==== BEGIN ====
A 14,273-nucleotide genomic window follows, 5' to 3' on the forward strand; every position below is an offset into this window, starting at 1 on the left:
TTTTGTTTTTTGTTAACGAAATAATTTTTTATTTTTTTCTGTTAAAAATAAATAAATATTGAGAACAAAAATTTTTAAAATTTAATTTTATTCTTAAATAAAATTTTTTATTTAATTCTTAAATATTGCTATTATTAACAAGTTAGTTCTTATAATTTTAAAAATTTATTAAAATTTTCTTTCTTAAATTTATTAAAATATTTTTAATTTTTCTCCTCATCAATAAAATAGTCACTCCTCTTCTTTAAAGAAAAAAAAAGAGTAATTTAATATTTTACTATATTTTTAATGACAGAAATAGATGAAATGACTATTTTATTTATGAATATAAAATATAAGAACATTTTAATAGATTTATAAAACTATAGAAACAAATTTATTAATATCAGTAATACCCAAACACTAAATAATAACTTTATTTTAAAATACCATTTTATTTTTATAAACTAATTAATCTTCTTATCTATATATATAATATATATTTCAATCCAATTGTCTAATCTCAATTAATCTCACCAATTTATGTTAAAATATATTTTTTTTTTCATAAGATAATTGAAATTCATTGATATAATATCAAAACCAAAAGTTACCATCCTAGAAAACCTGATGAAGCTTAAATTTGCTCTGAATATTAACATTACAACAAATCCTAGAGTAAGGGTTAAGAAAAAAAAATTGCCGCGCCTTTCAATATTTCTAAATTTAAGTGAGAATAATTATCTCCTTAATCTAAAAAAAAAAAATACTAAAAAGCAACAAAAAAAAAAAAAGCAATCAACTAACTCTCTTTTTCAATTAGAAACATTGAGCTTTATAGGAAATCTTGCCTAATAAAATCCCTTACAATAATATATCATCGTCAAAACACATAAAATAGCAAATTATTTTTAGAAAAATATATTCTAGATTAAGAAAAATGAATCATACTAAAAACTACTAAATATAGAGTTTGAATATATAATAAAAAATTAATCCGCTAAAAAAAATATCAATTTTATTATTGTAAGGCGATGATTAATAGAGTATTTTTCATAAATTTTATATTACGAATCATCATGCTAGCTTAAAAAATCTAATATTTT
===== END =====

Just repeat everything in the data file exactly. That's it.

A 14,273-nucleotide genomic window follows, 5' to 3' on the forward strand; every position below is an offset into this window, starting at 1 on the left:
TTTTGTTTTTTGTTAACGAAATAATTTTTTATTTTTTTCTGTTAAAAATAAATAAATATTGAGAACAAAAATTTTTAAAATTTAATTTTATTCTTAAATAAAATTTTTTATTTAATTCTTAAATATTGCTATTATTAACAAGTTAGTTCTTATAATTTTAAAAATTTATTAAAATTTTCTTTCTTAAATTTATTAAAATATTTTTAATTTTTCTCCTCATCAATAAAATAGTCACTCCTCTTCTTTAAAGAAAAAAAAAGAGTAATTTAATATTTTACTATATTTTTAATGACAGAAATAGATGAAATGACTATTTTATTTATGAATATAAAATATAAGAACATTTTAATAGATTTATAAAACTATAGAAACAAATTTATTAATATCAGTAATACCCAAACACTAAATAATAACTTTATTTTAAAATACCATTTTATTTTTATAAACTAATTAATCTTCTTATCTATATATATAATATATATTTCAATCCAATTGTCTAATCTCAATTAATCTCACCAATTTATGTTAAAATATATTTTTTTTTTCATAAGATAATTGAAATTCATTGATATAATATCAAAACCAAAAGTTACCATCCTAGAAAACCTGATGAAGCTTAAATTTGCTCTGAATATTAACATTACAACAAATCCTAGAGTAAGGGTTAAGAAAAAAAAATTGCCGCGCCTTTCAATATTTCTAAATTTAAGTGAGAATAATTATCTCCTTAATCTAAAAAAAAAAAATACTAAAAAGCAACAAAAAAAAAAAAAGCAATCAACTAACTCTCTTTTTCAATTAGAAACATTGAGCTTTATAGGAAATCTTGCCTAATAAAATCCCTTACAATAATATATCATCGTCAAAACACATAAAATAGCAAATTATTTTTAGAAAAATATATTCTAGATTAAGAAAAATGAATCATACTAAAAACTACTAAATATAGAGTTTGAATATATAATAAAAAATTAATCCGCTAAAAAAAATATCAATTTTATTATTGTAAGGCGATGATTAATAGAGTATTTTTCATAAATTTTATATTACGAATCATCATGCTAGCTTAAAAAATCTAATATTTT